I’m so thankful that this church is careful with reputations. Let’s keep it up.

This is the flip side of that last point.

Often gossip flourishes in situations where there are no open channels for people to share their concerns and problems.

And that is the leadership’s responsibility.

Sometimes if there is sinful gossip in a church, it is the leaders’ fault.

Church leaders need to regularly humble themselves and make sure that they are listening.

Here’s what Paul says to Timothy in chapter 3 of 1 Timothy, just two chapters before.

“Now the overseer must be above reproach, the husband of but one wife [a one-woman kind of man], temperate, self-controlled, respectable, hospitable, able to teach, not given to drunkenness, not violent but gentle, not quarrelsome, not a lover of money.”

I think that a lot of those characteristics mean basically: humble, teachable, and approachable.

That’s how leaders are supposed to be.

And they need to open up channels of communication.

And here I want to thank you, as church family, for being patient me as your pastor for the times when I have not being humble, teachable, and approachable.

I want to be a good listener, but I know that I haven’t always done that.

There have been times when I’ve failed to hear you.

And those are times, I’m sure, when the temptation has been strongest to gossip about me.

I’m trying to be humble and approachable.  All of our leaders are.

We all want to hear from you and be responsive to you.

We may not always agree, but we want to be listening.

That will keep up our unity as holy and refreshing.

Aaron’s Oil Beard and the Dew of Mount Hermon.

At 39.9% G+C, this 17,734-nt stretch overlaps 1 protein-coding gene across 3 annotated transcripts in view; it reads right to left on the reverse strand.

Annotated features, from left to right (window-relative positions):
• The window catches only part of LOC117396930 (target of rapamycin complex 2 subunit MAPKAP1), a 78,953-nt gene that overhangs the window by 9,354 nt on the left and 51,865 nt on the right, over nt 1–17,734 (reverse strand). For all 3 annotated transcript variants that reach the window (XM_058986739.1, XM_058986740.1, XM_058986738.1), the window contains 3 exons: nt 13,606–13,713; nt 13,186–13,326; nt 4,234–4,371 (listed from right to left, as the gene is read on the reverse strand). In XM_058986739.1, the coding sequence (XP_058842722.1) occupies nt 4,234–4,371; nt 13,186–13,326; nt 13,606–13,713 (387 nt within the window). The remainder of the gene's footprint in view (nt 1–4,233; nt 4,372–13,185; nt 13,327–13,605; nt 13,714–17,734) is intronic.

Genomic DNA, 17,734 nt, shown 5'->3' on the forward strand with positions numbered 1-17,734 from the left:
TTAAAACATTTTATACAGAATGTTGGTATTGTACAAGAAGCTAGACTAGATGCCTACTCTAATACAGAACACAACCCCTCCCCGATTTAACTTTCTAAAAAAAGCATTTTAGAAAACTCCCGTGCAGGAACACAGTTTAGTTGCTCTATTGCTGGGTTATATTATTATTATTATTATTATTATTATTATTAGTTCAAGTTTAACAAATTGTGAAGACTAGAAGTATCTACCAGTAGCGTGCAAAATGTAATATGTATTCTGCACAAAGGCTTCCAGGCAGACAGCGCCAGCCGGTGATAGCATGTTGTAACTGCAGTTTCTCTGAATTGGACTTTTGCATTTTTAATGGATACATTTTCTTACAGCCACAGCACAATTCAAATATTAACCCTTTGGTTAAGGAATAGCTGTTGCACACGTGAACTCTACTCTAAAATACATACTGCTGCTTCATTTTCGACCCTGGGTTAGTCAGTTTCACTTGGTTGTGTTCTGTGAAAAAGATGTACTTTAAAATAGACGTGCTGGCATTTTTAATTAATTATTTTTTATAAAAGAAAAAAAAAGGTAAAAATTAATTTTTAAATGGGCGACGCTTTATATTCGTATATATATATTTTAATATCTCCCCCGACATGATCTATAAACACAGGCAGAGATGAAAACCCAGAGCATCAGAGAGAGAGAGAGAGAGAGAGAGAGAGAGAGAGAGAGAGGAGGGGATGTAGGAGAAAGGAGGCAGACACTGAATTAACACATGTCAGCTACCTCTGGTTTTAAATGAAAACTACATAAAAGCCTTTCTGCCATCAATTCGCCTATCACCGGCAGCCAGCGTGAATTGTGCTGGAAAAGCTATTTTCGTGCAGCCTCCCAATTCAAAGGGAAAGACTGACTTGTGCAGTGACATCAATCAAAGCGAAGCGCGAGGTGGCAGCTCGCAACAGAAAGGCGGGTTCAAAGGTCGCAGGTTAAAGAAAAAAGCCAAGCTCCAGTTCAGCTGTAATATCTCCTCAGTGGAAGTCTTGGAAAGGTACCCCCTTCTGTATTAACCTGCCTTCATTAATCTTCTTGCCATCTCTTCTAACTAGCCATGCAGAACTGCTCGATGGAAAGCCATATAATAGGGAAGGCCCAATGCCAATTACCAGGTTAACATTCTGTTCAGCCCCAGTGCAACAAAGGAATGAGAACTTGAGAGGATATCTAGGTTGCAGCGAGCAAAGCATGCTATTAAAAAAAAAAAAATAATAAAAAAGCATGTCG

Turn over to 3 John with me.

John had a problem with a church that he cared about. It was being taken over by a Church Boss called Diotrephes.

And this is what he said.  V.9

“I wrote to the church, but Diotrephes, who loves to be first, will have nothing to do with us. So if I come, I will call attention to what he is doing, gossiping maliciously about us. Not satisfied with that, he refuses to welcome the brothers. He also stops those who want to do so and puts them out of the church.”

Diotrephes tried to take over and wasn’t even allowing missionaries to visit the church.

And he was gossiping maliciously about the apostle John!

If you think that being godly will keep you from gossip, then forget it.

You can be the apostle John and they’ll gossip about you.

So what does John do?

He calls him out.

He names the name and names the sin.

He’s not gossiping about Diotrephes. He’s holding him accountable.

“So if I come, I will call attention to what he is doing, gossiping maliciously about us.”

And if Diotrephes refuses to repent, I’m sure that John would be forced to discipline him.

Proverbs 26:20 says, “Without wood a fire goes out; without gossip a quarrel dies down.”

And it might be a better translation to say, “Without wood a fire goes out; without a gossip a quarrel dies down.”
The King James says, “so where there is no talebearer, the strife ceaseth.”

We need to call each other on it when we see each other maliciously gossiping, and as a last resort, we need to be willing to exercise church discipline.

Sometimes, unity is preserved by excluding someone who causes dissension.

It seems counter-intuitive at times, but unity is sometimes preserved by cutting out a part of the body that won’t function as a unit.

I give you all permission if you see me engaging in sinful gossip, to call me on it.

Number six and last.  You know what I’m going to say.